The purpose for conducting this study was to investigate the relationship between emotional relational intelligence (ERQ) and depression in college students. The significance of this study is based on the additional support that can be provided to students with increased information and understanding of emotional relational intelligence and depression. In an effort to help college students achieve their educational goals and aspirations, the researcher suggests that emotional relational intelligence can be beneficial. The relationship between depression and emotional relational intelligence may provide insight on how to support and care for college students who are struggling with depressive symptomology. The results of the study indicate a statistically significant negative moderate correlation between emotional relational intelligence and depression in the population of students who completed the Student Relationships Assessment in fall 2009 and fall 2010; a statistically significant negative moderate correlation between emotional management and depression in the population of students who completed the Student Relationships Assessment in fall 2009 and fall 2010; and statistically significant negative, yet weak, correlation between emotion perception and depression in the population of students who completed the Student Relationships Assessment in fall 2009 and fall 2010. Furthermore, the study indicated that there was a significant statistical difference between the depression scores of males and females in the population of students who completed the Student Relationships Assessment in fall 2009 and fall 2010. There was no statistical difference between the emotional relational intelligence scores of males and females in the population of students who completed the Student Relationships Assessment in fall 2009 and fall 2010. Advisors/Committee Members: Jennifer M. Miles, Michael T. Miller, Dan B. Kissinger.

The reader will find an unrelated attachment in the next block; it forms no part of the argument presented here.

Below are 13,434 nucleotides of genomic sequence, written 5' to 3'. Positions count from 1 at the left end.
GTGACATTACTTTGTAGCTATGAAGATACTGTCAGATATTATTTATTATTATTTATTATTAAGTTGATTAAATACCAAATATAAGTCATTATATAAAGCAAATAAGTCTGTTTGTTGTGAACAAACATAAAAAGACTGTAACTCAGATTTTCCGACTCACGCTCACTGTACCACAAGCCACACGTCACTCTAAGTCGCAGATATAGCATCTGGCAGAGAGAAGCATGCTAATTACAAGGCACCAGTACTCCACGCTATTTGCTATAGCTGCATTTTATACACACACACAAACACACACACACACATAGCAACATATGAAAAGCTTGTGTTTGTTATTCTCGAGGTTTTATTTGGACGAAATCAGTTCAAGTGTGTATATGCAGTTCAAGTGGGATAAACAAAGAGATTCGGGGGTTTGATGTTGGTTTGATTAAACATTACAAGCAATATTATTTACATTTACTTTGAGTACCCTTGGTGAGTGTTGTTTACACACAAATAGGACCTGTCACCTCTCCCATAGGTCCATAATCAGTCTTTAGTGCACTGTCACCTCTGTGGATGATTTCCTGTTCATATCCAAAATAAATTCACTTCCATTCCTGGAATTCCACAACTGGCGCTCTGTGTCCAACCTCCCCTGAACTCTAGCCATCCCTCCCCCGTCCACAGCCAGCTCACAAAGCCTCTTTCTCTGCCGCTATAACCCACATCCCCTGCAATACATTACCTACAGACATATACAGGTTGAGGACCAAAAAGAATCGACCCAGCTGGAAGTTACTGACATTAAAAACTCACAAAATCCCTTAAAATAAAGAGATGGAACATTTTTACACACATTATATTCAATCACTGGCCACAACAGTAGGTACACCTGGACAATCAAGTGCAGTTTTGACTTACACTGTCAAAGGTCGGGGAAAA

Subjects/Keywords: College students; mental health; emotional intelligence; depression; Clinical Psychology; Higher Education; Psychiatric and Mental Health

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APA · Chicago · MLA · Vancouver · CSE | Export to Zotero / EndNote / Reference Manager

APA (6th Edition):

Broquard, A. G. (2011). College Student Mental Health: The Relationship Between Depression and Emotional Intelligence Using the Student Relationships Assessment. (Doctoral Dissertation). University of Arkansas. Retrieved from https://scholarworks.uark.edu/etd/2960

Chicago Manual of Style (16th Edition):

Broquard, Andre George. “College Student Mental Health: The Relationship Between Depression and Emotional Intelligence Using the Student Relationships Assessment.” 2011. Doctoral Dissertation, University of Arkansas. Accessed March 21, 2019. https://scholarworks.uark.edu/etd/2960.

MLA Handbook (7th Edition):

Broquard, Andre George. “College Student Mental Health: The Relationship Between Depression and Emotional Intelligence Using the Student Relationships Assessment.” 2011. Web. 21 Mar 2019.

Vancouver:

Broquard AG. College Student Mental Health: The Relationship Between Depression and Emotional Intelligence Using the Student Relationships Assessment. [Internet] [Doctoral dissertation]. University of Arkansas; 2011. [cited 2019 Mar 21]. Available from: https://scholarworks.uark.edu/etd/2960.

Council of Science Editors:

Broquard AG. College Student Mental Health: The Relationship Between Depression and Emotional Intelligence Using the Student Relationships Assessment. [Doctoral Dissertation]. University of Arkansas; 2011. Available from: https://scholarworks.uark.edu/etd/2960